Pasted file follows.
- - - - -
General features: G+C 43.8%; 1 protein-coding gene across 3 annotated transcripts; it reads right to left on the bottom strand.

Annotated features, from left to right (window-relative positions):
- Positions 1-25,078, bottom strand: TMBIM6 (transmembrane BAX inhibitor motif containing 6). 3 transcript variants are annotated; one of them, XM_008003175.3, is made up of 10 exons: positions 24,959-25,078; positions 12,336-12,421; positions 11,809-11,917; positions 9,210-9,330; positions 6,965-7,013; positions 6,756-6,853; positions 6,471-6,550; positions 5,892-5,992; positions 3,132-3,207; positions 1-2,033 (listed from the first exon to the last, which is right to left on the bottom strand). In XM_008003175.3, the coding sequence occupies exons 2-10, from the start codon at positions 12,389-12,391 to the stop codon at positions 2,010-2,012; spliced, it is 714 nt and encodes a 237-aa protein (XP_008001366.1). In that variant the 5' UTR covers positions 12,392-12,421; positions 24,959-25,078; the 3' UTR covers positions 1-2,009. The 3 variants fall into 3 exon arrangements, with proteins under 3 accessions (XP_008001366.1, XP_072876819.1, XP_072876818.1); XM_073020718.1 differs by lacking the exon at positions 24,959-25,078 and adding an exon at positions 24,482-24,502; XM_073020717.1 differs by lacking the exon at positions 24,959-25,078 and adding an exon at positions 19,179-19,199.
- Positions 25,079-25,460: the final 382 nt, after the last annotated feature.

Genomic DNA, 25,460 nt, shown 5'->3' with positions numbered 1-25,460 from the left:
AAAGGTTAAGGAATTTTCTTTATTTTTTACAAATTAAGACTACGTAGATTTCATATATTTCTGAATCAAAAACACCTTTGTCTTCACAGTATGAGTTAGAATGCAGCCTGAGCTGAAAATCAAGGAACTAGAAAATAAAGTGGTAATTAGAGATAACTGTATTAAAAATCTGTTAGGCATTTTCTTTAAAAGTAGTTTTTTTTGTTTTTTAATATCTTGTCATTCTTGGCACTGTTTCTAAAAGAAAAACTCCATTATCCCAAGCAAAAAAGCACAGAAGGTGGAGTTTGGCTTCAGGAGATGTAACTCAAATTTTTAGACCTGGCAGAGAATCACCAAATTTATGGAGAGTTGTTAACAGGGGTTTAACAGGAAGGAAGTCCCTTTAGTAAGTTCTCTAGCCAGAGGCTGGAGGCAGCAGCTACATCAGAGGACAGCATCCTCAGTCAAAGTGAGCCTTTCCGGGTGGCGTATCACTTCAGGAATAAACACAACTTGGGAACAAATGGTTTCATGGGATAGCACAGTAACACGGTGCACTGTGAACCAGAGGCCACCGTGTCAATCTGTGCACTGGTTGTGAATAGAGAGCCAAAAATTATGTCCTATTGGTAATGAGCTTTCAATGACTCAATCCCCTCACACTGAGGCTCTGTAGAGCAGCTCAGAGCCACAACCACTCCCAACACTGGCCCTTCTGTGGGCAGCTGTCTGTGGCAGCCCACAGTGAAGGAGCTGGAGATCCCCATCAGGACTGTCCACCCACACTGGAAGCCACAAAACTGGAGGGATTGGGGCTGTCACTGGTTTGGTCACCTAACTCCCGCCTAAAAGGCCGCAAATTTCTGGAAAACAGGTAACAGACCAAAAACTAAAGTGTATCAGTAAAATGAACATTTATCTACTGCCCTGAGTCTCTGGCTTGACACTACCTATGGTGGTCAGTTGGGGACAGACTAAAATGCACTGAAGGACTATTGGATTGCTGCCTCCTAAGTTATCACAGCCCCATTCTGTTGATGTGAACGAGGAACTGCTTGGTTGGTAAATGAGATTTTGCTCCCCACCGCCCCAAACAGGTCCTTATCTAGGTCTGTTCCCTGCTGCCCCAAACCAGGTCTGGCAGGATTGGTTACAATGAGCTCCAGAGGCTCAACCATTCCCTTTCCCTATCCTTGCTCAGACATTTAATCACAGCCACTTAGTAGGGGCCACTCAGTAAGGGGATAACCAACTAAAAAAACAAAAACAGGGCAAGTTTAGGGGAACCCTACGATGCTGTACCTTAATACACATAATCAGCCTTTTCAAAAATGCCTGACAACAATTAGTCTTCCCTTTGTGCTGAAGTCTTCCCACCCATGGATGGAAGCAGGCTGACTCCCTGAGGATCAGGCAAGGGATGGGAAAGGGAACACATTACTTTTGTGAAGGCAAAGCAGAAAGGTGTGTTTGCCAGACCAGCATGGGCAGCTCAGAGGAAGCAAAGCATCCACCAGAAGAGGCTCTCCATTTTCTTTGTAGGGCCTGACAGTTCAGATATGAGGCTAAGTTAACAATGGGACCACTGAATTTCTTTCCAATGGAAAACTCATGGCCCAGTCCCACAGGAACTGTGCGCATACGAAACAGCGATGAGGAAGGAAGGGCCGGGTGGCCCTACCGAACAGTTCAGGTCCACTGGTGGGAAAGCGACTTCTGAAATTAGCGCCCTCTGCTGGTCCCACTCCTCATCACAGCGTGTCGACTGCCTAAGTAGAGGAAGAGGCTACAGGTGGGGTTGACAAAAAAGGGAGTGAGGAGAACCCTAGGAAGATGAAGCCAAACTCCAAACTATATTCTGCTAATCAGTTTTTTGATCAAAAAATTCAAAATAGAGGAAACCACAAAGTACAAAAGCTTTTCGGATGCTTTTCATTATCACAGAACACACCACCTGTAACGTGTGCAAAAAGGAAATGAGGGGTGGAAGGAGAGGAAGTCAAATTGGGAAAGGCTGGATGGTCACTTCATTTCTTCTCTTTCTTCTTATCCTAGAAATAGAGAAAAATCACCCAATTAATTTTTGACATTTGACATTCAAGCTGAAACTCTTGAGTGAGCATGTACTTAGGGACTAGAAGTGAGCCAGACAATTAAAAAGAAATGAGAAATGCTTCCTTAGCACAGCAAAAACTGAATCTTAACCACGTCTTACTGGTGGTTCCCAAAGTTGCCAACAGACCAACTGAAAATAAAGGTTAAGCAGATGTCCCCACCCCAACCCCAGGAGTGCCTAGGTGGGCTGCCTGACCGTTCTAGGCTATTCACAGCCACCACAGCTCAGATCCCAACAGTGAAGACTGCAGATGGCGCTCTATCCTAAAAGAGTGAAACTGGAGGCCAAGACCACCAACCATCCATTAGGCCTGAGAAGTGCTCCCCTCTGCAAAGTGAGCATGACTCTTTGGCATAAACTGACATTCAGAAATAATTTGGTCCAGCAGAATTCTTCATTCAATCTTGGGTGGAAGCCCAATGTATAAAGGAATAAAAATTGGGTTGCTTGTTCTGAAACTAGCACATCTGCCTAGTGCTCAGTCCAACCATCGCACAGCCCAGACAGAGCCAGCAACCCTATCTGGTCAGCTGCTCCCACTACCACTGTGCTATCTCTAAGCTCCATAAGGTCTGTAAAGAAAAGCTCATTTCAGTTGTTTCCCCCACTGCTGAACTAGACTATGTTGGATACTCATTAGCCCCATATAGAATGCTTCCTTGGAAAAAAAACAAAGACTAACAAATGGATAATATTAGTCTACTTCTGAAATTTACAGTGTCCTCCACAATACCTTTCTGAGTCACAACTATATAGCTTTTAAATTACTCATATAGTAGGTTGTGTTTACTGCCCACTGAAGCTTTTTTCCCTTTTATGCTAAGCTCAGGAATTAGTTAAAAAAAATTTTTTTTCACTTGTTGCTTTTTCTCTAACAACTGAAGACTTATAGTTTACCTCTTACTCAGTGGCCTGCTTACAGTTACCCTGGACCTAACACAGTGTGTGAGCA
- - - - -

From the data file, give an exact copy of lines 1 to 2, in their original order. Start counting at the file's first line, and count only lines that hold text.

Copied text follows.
General features: G+C 43.8%; 1 protein-coding gene across 3 annotated transcripts; it reads right to left on the bottom strand.

Annotated features, from left to right (window-relative positions):